When the Ontario Budget for 2014 was introduced, it included $29-billion for a variety of infrastructure projects including much transit in the GTHA. The list of projects did not include any mention of High Speed Rail service to London, although it did have a convenient trap door for scope expansion in the phrase:
Outside of the GTHA, priority projects could include …
That “could” can embrace many possibilities beyond the items in the budget paper.
This budget was not passed, but it has been substantially incorporated into the Liberal election platform. Oddly enough, if one visits their infrastructure page, there is still no mention of High Speed Rail. Only when we delve deeper by looking at the detailed plan linked from that page, do we see:
Investing in High-Speed Rail: We will invest in high-speed rail service between southwestern Ontario and Toronto, through London and Kitchener-Waterloo. We will move forward by finalizing the business cases and proceeding with environmental assessments on the line from Toronto to London and between London and Windsor. We will invite the private sector and Ontario-based pension plans to invest in this project.
Burying such an important project a few levels down in an election website is hardly the way to show off a signature plank, and with this as the only mention, there is certainly the feel that it was patched on at the last moment. Never mind that the line has already grown an extension to Windsor.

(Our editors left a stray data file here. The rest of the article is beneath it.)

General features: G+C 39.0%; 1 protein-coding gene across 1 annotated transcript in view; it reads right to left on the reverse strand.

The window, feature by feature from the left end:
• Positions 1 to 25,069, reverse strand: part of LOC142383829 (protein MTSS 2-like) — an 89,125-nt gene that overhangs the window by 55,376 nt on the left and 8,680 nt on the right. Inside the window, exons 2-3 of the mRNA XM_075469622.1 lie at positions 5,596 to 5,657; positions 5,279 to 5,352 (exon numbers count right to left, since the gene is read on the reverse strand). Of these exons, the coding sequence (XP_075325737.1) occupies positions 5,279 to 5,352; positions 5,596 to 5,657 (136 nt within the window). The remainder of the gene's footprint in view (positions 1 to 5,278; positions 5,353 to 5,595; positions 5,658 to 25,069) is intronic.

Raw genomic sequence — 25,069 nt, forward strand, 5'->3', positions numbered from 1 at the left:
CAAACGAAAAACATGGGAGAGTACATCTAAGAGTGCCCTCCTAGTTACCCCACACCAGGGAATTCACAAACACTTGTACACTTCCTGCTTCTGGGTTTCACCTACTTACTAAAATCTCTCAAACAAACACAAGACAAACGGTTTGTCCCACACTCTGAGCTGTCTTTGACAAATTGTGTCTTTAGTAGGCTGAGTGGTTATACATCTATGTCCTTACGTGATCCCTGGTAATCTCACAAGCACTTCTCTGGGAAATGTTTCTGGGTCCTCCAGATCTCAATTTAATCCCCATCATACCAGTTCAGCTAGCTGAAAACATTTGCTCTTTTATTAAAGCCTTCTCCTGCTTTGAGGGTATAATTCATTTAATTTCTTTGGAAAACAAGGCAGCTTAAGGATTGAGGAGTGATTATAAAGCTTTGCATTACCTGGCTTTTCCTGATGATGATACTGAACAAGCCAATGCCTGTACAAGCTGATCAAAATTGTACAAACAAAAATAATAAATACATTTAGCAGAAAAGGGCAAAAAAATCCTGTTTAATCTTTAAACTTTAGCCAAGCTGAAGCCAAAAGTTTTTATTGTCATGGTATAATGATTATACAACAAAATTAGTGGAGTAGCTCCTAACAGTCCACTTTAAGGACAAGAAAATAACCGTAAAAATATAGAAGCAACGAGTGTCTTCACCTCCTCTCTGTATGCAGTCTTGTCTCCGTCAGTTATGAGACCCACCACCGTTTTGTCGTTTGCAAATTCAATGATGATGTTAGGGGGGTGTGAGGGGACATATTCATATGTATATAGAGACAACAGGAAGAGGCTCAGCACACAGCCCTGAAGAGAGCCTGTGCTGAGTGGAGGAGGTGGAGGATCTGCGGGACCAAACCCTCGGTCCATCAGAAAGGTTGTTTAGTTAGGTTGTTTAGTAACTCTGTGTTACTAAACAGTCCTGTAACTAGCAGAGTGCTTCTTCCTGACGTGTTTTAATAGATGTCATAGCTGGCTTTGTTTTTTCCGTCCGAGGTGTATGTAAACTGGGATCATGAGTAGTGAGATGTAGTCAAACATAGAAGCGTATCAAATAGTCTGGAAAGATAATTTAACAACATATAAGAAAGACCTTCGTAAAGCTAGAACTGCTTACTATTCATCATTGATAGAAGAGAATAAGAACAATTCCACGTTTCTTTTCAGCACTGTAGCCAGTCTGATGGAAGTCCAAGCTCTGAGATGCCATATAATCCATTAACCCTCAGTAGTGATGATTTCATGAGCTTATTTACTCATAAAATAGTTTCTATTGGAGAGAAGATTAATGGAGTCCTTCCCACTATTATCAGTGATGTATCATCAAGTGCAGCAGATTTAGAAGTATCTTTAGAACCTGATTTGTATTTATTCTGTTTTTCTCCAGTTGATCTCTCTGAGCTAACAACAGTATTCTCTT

From the background material released to date, we know that even the most optimistic projections for this line will not be profitable. Where the interest will lie for investment without some form of subsidy is a mystery.
A basic fact bears repeating here: High Speed Rail was not part of the proposed budget, but was tacked on to the platform after the fact. Even now the only commitment is for further study including an environmental assessment.
When the budget was tabled, the HSR was not part of the $29-billion infrastructure fund. Was this a case of a project that didn’t pass muster for budget purposes, but could survive the lesser review needed for a campaign promise? Would the HSR scheme survive in a Ministry of Transportation without Glen Murray?
We are still waiting for the background consulting work done for Murray, but this will remain buried in his Ministry, unavailable for review, until after the election.
There is a case for better rail passenger service in Ontario outside of the GTHA, but this can come much more quickly and almost certainly at lower cost with a focus on less ambitious technology. Ontario may not like VIA’s lacklustre service levels, but building a parellel network and competing services is hardly the way to improve the situation.
Queen’s Park owes all of Ontario such a review, not just a bauble for one corridor.